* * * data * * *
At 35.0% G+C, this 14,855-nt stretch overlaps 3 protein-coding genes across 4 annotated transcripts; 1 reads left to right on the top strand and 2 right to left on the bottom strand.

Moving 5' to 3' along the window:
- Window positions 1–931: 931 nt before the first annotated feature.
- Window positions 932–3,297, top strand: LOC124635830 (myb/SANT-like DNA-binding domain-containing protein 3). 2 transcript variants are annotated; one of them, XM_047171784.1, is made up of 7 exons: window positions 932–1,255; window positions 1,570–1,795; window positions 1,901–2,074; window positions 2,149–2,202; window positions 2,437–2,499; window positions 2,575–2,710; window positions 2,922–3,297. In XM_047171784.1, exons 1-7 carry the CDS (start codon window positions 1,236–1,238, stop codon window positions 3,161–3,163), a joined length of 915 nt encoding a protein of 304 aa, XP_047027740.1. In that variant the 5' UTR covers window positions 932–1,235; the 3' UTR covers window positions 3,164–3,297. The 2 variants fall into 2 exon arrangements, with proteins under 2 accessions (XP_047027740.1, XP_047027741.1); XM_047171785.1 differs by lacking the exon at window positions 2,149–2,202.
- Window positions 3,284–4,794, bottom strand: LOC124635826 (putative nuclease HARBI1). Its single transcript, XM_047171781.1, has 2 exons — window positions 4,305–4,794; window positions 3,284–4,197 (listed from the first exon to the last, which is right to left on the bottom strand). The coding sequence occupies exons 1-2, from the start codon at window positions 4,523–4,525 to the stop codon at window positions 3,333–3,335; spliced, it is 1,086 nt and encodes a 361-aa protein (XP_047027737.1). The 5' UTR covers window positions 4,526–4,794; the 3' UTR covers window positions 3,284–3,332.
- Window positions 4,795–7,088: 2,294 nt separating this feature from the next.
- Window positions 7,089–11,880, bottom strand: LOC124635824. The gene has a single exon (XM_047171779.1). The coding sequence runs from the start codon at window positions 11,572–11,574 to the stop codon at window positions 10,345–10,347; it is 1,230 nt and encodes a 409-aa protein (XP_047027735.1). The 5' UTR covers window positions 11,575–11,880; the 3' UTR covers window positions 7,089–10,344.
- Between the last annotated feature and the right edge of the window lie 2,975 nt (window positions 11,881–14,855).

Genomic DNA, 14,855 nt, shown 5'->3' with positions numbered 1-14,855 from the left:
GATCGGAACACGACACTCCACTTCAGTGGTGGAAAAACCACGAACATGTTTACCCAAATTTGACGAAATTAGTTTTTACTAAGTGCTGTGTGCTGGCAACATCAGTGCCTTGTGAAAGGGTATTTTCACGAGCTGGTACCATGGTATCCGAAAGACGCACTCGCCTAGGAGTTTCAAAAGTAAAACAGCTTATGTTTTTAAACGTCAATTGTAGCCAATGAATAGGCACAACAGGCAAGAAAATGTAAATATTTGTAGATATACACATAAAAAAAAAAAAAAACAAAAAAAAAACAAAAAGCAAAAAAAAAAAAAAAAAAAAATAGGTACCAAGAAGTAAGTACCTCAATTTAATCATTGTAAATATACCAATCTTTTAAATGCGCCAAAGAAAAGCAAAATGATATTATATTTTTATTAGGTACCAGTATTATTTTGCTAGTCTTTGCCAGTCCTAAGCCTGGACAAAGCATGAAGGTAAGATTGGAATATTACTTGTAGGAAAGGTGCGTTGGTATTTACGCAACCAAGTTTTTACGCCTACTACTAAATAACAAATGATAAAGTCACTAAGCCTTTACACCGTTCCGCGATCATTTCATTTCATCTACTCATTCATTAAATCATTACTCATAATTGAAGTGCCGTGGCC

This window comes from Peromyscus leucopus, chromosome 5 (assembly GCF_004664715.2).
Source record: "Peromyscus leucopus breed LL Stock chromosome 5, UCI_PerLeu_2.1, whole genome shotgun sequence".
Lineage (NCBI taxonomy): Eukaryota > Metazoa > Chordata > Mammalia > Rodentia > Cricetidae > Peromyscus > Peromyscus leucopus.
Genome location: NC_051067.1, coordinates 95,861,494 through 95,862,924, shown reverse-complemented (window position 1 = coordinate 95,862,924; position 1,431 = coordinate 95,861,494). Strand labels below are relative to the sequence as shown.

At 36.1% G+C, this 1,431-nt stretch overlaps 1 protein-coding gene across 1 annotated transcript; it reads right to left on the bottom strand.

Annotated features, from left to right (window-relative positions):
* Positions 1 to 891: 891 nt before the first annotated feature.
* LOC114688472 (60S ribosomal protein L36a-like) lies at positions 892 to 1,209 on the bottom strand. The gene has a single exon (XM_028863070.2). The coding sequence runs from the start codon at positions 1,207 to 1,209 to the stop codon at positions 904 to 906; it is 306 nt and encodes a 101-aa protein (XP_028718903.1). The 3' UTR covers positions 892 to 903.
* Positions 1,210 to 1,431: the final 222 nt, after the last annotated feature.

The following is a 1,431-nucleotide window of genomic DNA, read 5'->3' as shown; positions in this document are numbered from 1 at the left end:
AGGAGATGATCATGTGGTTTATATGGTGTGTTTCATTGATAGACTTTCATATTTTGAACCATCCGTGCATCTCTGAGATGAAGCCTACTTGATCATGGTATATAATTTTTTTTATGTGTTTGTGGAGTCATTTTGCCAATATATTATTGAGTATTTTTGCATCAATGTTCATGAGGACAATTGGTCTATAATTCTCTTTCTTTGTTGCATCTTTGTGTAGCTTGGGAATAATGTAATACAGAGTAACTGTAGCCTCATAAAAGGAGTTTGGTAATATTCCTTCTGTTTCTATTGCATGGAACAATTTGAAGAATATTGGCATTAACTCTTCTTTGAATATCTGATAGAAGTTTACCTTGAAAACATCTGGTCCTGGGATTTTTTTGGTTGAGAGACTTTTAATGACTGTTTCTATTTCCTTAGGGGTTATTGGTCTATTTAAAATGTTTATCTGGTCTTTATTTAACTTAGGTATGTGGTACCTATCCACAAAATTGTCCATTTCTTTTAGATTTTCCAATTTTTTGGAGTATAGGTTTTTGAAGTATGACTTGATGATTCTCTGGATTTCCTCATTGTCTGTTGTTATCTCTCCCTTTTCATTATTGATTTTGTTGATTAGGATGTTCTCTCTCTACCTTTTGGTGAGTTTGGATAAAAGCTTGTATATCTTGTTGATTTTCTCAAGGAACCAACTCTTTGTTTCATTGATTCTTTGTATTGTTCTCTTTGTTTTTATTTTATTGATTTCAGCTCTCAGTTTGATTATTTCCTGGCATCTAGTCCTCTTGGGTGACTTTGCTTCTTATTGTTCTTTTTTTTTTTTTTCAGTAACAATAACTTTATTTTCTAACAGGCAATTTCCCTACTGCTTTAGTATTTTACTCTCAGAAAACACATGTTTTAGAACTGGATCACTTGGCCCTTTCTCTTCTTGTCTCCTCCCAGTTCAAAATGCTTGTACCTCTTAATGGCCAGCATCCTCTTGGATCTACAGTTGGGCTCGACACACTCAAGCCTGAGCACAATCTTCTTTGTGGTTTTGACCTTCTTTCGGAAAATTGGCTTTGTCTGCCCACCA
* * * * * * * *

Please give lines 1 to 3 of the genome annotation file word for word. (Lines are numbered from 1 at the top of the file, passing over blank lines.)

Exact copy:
At 35.0% G+C, this 14,855-nt stretch overlaps 3 protein-coding genes across 4 annotated transcripts; 1 reads left to right on the top strand and 2 right to left on the bottom strand.

Moving 5' to 3' along the window:
- Window positions 1–931: 931 nt before the first annotated feature.